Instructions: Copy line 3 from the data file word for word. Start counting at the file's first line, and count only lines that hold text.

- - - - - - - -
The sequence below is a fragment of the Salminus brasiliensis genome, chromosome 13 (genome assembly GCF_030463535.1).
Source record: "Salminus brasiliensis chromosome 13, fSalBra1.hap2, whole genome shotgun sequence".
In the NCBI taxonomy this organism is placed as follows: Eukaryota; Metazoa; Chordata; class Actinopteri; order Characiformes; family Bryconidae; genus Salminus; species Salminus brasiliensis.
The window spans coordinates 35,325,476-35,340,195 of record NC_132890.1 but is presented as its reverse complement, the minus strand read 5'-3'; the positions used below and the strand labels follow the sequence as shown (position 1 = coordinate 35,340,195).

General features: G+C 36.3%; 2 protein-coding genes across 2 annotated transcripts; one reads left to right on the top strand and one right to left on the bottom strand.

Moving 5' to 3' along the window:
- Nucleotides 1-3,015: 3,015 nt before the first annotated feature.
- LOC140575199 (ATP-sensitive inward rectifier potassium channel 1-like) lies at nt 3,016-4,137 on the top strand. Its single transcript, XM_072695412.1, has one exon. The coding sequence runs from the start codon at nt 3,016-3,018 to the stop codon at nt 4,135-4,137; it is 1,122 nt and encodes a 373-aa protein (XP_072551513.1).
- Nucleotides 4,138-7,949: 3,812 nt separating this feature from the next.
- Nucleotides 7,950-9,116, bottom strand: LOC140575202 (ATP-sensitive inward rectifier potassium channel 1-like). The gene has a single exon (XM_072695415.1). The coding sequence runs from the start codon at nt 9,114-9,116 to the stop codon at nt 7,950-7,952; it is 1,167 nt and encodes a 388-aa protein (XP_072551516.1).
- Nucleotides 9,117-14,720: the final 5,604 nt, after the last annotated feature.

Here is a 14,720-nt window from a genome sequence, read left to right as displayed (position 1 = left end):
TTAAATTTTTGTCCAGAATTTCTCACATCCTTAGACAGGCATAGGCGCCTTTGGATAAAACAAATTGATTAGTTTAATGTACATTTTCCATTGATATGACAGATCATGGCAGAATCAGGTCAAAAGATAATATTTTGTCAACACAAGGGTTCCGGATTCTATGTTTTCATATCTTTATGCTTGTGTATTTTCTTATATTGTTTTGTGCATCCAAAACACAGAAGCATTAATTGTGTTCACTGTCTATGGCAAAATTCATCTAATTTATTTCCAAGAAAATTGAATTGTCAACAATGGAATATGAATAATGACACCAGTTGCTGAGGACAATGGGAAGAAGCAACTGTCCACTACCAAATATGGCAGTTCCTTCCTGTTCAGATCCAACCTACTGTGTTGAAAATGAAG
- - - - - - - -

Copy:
In the NCBI taxonomy this organism is placed as follows: Eukaryota; Metazoa; Chordata; class Actinopteri; order Characiformes; family Bryconidae; genus Salminus; species Salminus brasiliensis.